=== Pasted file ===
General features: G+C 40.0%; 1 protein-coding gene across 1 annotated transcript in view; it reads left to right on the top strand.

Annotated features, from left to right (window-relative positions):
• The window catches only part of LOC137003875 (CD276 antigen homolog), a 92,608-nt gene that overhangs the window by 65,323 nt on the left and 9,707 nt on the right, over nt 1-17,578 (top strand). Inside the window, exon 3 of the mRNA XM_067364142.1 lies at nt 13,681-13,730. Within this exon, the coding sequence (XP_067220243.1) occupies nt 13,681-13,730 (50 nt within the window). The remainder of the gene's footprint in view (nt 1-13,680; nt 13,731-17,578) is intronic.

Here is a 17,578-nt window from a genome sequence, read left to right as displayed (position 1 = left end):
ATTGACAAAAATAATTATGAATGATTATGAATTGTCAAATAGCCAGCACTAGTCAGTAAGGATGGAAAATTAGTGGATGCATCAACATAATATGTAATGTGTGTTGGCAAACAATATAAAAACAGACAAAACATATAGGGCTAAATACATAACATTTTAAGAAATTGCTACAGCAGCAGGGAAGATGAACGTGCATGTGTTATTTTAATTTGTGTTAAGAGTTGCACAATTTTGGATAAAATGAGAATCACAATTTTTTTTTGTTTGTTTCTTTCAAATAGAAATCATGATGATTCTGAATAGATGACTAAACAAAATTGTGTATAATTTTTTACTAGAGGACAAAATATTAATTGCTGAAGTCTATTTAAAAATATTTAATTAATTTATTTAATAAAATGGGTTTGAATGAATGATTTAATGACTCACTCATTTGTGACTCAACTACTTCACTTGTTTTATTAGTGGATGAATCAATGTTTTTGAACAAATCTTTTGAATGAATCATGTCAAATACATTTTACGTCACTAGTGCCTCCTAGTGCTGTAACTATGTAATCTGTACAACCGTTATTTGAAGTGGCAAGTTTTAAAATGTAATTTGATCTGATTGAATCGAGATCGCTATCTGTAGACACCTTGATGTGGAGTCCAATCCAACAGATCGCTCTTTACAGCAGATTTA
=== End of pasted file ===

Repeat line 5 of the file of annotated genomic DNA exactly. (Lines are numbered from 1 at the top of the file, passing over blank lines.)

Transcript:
ATTGACAAAAATAATTATGAATGATTATGAATTGTCAAATAGCCAGCACTAGTCAGTAAGGATGGAAAATTAGTGGATGCATCAACATAATATGTAATGTGTGTTGGCAAACAATATAAAAACAGACAAAACATATAGGGCTAAATACATAACATTTTAAGAAATTGCTACAGCAGCAGGGAAGATGAACGTGCATGTGTTATTTTAATTTGTGTTAAGAGTTGCACAATTTTGGATAAAATGAGAATCACAATTTTTTTTTGTTTGTTTCTTTCAAATAGAAATCATGATGATTCTGAATAGATGACTAAACAAAATTGTGTATAATTTTTTACTAGAGGACAAAATATTAATTGCTGAAGTCTATTTAAAAATATTTAATTAATTTATTTAATAAAATGGGTTTGAATGAATGATTTAATGACTCACTCATTTGTGACTCAACTACTTCACTTGTTTTATTAGTGGATGAATCAATGTTTTTGAACAAATCTTTTGAATGAATCATGTCAAATACATTTTACGTCACTAGTGCCTCCTAGTGCTGTAACTATGTAATCTGTACAACCGTTATTTGAAGTGGCAAGTTTTAAAATGTAATTTGATCTGATTGAATCGAGATCGCTATCTGTAGACACCTTGATGTGGAGTCCAATCCAACAGATCGCTCTTTACAGCAGATTTA